Jane (27) Emmet


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, Genealogical ID:
Tuesday, April 29, 1834
Charlottesville, VA
Tuesday, January 19, 1909
128 West 59 St., New York, NY

Born in Charlottesville, VA on 29 April 1832, the youngest and only daughter of Mary Byrd (Tucker) and Dr. John Patten (5) Emmet, Jane is said to have been a happy and contented child, although when she was five years old, her older brother, Tucker died of a fever. The only accident she seems to have suffered was breaking her leg when visiting her aunt and uncle, Jane (8) (Emmet) and Bache McEvers. Like her brothers, she was educated at home by tutors, and sent for a time to a boarding school when her parents went south in a vain effort to restore her father's health.

With her mother, she moved to New York after her father died in 1842, and she spent the rest of her childhood there. The last words spoken by her father, moments before he died at the early age of 46, were "I am never to see little Jane again." Jane probably met her future husband, John Noble Alsop Griswold in New York. She and her mother were living with her older brother, Dr. Thomas (25) Addis Emmet, in his house on Madison Avenue. The marriage was postponed for a time because her mother was ill with consumption. Mary Byrd (Tucker) Emmet, the widow of John (5), died in February of 1860, so the wedding, a month later in March of 1860 at St Marks-in-the-Bowert, was a quiet one.

The son of Maria (Cummings) and George Griswold, John N. A. Griswold started work in the export-import business so successfully run by his uncle and father. He went out to China in 1847 at the age of 25, working as an agent for the family company, N. L. & G. Griswold, and stayed there for seven adventurous and profitable years, returning to New York a rich man. Soon after Jane and John's marriage, the young couple went on a honeymoon touring Europe and then settled down to live in Paris on the Avenue Gabrielle, where their first child, Minnie (84), was born in July of 1861. It was there that the Griswolds talked to their "old friend" the architect, Richard Morris Hunt, about building a house in Newport, Rhode Island - a place where Jane's older brother, Dr. Thomas (25) Addis Emmet had taken to spending his summer holidays. The Griswolds returned to New York in 1862, as John was eager to support the Northern cause and help provide financing for Union Army troops. Having bought two lots on Bellevue Avenue in Newport, he and Jane rented a house there over the summer of 1863 while theirs was being constructed. Designed by Hunt, the building was completed in 1864, and the Griswolds lived there and in New York for the rest of their lives.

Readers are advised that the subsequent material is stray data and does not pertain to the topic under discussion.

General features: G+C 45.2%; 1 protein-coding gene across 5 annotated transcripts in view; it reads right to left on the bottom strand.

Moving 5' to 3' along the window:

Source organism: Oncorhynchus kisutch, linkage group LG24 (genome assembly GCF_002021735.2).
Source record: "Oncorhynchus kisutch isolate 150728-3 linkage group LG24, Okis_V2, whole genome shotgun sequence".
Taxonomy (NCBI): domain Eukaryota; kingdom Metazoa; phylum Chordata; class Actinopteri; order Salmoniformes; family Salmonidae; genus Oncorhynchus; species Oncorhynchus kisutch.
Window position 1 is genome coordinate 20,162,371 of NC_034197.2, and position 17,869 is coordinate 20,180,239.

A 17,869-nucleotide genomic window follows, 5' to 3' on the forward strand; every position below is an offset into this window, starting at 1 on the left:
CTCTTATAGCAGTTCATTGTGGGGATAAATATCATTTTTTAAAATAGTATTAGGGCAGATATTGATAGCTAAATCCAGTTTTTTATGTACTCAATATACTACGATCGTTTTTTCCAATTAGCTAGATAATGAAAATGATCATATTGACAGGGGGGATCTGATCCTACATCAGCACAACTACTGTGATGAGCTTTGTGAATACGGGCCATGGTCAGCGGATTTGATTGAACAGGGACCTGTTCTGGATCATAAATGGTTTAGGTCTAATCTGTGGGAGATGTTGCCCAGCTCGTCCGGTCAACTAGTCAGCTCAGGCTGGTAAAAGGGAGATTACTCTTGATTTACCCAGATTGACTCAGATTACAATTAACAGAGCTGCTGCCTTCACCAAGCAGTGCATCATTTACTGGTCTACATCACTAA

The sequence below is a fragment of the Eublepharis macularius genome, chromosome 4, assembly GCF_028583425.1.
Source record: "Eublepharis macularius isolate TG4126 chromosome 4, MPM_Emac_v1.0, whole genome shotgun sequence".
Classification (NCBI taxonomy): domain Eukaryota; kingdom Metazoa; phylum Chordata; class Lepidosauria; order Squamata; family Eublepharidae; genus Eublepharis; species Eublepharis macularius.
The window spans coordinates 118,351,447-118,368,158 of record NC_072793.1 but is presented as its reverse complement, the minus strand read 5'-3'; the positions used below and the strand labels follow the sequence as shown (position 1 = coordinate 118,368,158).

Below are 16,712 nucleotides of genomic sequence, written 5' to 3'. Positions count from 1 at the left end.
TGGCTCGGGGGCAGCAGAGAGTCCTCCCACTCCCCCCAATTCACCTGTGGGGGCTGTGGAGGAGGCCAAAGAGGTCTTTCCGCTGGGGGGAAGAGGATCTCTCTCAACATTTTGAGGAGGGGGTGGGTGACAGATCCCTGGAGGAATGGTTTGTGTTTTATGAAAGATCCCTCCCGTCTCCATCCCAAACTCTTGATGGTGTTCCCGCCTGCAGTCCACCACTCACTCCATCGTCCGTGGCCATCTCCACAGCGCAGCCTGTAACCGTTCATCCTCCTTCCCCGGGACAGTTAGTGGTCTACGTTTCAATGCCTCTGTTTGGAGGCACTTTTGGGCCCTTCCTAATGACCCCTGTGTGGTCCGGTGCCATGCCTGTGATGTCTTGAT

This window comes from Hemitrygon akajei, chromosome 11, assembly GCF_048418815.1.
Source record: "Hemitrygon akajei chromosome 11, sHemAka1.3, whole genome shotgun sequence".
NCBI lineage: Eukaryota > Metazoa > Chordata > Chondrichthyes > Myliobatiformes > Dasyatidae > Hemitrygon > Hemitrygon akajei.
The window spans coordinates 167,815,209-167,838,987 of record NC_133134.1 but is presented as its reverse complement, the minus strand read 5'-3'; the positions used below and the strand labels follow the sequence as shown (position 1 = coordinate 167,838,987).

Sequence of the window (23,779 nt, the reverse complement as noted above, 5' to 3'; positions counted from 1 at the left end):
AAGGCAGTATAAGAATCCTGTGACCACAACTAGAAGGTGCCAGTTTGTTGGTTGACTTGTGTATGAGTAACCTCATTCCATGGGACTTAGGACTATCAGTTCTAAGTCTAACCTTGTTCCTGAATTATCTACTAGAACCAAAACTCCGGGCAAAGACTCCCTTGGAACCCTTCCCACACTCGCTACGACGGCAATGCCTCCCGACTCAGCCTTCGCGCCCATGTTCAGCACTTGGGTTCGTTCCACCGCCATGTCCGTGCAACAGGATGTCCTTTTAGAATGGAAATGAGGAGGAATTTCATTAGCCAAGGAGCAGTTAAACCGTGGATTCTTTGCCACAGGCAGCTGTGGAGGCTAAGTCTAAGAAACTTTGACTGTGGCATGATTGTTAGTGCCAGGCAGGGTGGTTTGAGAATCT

This house is now owned by the Newport Art Museum and is on the National Register of Historic Places. Considered a marvelous example of the Eastern Stick Style, it is a two-and-a-half story wooden building with a steep slate roof and a two-story high porte cochere, large verandas, and pointed dormers. Jane's reputation is of a happy, outgoing person, in contrast to her rather dour and straightlaced husband. She was particularly known for her skill as a hostess - she loved entertaining at both family houses and frequently appears in the newspaper, going to musicales, subscribing to charity parties, attending balls in Newport, New York, and even in Washington, DC.

She traveled to Europe often, sometimes to see her daughter Florence (89) who married in 1892 and lived in England. Jane's first born son died as an infant, her second son went out west and died there as a thirty year old. The youngest boy feel into a deep depression and killed himself at the age of 32. Only her two daughters lived to be adults and provided Jane with grandchildren.

Jane died first in January of 1909 while in New York; John died eight months later in September in their Newport house. They are both buried in the Island Cemetery in Newport, as are all three of their boys.

Their children:

Minnie (86) Emmet Griswold

Richard (87) Alsop Griswold

John (88) Noble Griswold

Florence (89) Temple Griswold

Addis (90) McEvers "George" Griswold




Here's the provenance stuff